The only path forward out of this bind seems to be a dramatic restructure — the times, as they say, are a changin’. (Although if Bob Dylan were truly prophetic, his opening exhortation to “come gather round people, wherever you roam…” would have concluded with “…but please maintain at least a six-foot distance…”) This virus is an agent of irrevocable change. It will leave behind a vastly different city. And while it is difficult to ascertain just what that city will be — staring, as we are, through the lenses of glasses that are consistently fogged-up by mask-breath — we do know that it will look different. If the history of New York can be predictive of its future, the city will look better. But only objectively so. And just like a New Yorker, in true New York fashion, I’ll be longing for those things that were worse.
Things like… the subway.
As it was recently announced, for the first time in its history, New York subways will stop running after midnight. Night service will be paused so that the train cars may be cleaned. If COVID wants a ride uptown, it can Uber-share with Bono. The result of the service stoppage will be a cleaner, safer subway. Yet it will leave us with a subway that’s not in any way worth taking. The subway is a proxy for the city. And a subway that is dirty means a city that is honest. When you clean the grime, you wash away the soul. Cleanliness, as they say, is next to godliness — but only when it comes out of a mold-laden squeegee that’s been soaking in stale hot-dog-water run-off.
The subway is essential not in spite of the urine. It’s the urine that reminds us that we’re living!
How can one say that they’re experiencing “life” if they aren’t forced to sit in its waste products? The trains should hold a mirror to the city that they service. Yes, the D train may be “gross,” but so then is humanity! When you sanitize the subway so you sterilize the city. It’s the subway, after all, it’s not the Monorail through Epcot.
Of course, all of the preceding will thus be rendered moot if there is nowhere left to take the subway to, when anywhere that once was good is gone. Or, if not gone, then at a minimum “not the same” — which, when said with a dismissive snort and pompous grin, might be New York’s most withering indictment. After all, a restaurant that has been “strategically restructured so as to not be conducive to the immediate spread of a highly communicable and potentially life-threatening illness” is just a fancy way of saying “Applebee’s.” And I can go to Applebee’s in Jersey.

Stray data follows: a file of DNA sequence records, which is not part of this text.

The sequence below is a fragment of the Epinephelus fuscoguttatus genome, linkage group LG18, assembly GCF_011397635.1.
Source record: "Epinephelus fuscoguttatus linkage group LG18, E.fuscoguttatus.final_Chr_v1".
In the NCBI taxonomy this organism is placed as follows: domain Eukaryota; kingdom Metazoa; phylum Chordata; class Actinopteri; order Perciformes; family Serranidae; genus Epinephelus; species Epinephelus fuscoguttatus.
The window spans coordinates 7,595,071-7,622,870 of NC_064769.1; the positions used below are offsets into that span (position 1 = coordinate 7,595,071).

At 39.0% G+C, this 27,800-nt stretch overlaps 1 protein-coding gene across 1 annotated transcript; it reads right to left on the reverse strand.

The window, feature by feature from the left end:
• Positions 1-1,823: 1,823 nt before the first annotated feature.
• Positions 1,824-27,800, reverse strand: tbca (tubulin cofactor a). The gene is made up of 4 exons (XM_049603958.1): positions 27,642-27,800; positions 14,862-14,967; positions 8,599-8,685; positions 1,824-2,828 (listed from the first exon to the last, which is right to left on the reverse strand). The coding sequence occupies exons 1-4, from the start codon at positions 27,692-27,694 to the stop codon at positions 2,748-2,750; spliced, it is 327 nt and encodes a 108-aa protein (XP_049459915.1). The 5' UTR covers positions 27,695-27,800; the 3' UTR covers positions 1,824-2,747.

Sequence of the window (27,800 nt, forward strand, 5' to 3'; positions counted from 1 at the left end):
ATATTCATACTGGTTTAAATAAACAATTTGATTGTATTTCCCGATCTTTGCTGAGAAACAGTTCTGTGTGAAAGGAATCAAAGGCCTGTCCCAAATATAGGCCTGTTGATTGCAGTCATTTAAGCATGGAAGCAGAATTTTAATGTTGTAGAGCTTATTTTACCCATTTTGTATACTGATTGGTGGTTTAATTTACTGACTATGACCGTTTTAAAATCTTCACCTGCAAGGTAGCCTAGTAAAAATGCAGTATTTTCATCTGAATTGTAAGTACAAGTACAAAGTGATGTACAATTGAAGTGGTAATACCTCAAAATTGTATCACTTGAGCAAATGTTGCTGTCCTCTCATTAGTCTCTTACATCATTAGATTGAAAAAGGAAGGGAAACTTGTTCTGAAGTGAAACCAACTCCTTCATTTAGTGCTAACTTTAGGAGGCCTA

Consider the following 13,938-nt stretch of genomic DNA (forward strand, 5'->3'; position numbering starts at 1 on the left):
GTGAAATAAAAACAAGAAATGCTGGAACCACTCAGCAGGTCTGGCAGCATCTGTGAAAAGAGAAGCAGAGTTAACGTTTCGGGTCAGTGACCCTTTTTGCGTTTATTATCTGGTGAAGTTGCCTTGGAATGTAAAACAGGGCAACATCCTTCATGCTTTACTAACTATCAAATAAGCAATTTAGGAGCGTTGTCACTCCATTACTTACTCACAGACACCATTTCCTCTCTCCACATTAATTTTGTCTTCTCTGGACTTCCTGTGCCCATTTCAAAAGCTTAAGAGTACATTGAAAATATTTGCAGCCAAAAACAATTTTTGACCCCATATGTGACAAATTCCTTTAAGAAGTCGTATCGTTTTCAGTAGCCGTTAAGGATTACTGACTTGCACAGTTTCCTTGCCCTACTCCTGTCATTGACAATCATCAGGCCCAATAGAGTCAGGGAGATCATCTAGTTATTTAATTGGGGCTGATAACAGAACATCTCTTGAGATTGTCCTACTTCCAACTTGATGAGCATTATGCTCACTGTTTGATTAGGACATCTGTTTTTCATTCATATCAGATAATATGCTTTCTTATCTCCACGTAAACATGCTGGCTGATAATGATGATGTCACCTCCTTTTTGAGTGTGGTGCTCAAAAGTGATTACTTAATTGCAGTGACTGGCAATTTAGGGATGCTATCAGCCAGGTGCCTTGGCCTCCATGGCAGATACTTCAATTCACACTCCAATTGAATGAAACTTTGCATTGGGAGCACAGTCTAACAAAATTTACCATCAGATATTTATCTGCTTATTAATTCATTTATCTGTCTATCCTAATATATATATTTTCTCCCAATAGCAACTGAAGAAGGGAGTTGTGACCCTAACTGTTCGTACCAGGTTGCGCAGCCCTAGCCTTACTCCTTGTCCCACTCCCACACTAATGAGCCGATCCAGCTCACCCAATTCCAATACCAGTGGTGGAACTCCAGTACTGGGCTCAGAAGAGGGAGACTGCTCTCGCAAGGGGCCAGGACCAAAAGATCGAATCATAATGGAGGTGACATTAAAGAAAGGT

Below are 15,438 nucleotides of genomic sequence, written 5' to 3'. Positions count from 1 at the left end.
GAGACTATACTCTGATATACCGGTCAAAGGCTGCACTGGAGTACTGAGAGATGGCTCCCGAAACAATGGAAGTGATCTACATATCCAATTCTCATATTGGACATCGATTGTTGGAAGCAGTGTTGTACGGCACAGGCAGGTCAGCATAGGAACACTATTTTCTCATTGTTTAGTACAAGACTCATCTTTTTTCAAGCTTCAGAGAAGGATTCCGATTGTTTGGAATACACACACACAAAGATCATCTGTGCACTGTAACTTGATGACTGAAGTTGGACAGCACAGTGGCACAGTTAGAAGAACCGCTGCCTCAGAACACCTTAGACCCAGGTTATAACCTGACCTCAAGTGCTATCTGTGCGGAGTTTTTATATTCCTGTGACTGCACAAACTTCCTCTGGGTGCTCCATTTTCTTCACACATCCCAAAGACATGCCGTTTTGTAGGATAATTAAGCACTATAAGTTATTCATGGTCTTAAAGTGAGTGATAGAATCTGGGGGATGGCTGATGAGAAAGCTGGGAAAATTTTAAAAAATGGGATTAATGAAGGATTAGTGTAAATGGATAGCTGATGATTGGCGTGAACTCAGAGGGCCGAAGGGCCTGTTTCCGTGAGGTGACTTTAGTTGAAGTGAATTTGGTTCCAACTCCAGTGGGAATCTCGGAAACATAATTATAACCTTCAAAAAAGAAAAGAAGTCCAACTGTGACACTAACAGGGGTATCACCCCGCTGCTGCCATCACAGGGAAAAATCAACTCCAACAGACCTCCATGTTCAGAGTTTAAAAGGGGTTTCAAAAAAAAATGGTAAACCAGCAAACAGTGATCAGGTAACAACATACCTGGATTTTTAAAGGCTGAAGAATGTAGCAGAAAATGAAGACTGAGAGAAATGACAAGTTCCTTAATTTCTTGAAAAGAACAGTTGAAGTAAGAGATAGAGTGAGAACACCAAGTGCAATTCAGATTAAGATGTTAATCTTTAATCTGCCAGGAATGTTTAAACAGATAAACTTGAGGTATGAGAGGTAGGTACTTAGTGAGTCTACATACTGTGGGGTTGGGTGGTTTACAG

Dining out in New York used to be a communal endeavor — in fact, that was largely the point: to share cocktails and ideas within coughing distance of your neighbor, to wink at posted “Occupancy Limits” as ironic urban kitsch, to Heimlich yourself into the edge of your table whenever anyone got up to use the bathroom. “But we were just so immersed in the energy of the city! We were all having one conversation!” is the narrative I imagine that we’ll land on later. We were always within a transmission’s distance of some artist, rogue, or poet — just please don’t ask us yet for the specifics.
Because, at the time of this writing, every New Yorker is still in the process of workshopping their chronologically-undebatable-enough-so-as-to-not-invite-further-scrutiny anecdote about the time they spilled a drink on some generationally-transformative-artist-who-back-then-was-not-yet-famous in the basement of whatever-formerly-crowded-dive-bar-is-now-a-socially-distant-Chicos. (I’m thinking that mine will have something to do with LCD Soundsystem in Brooklyn. But these works, as I say, are in progress…)
And, speaking of art!
The story of New York has always been told through its artists – think Basquiat, Beastie Boys, Baldwin. But it’s a story that tends to be written much later, in the liner notes of future generations — at least for those artists who have been extended the cachet of being “underappreciated in their own time.” At their height, the Velvet Underground did not sell many records. But now everybody claims they knew Lou Reed.
Which is why I am perhaps most excited to find out about the to-be-determined transgressive art movements to which I will surely lay claim, the representative ethos of my generation “that could not have existed today.” Fingers crossed that it has something to do with unscripted comedy. After all, if there’s anything that’s unlikely to return in the form in which it existed, it’s amateur performances in windowless basements next to crates of unthawing mozzarella sticks. It’s only a matter of time before they get recontextualized as “outsider art.”
Whatever it turns out that New York used to be, I’m just happy that I was there for it. It was a magical time in an incredible place and one that we’ll never get back to. “So enjoy your time in the city, kid, just know that it’s not what it was. Because that New York City was the real New York. And I’m sorry to tell you: you missed it.”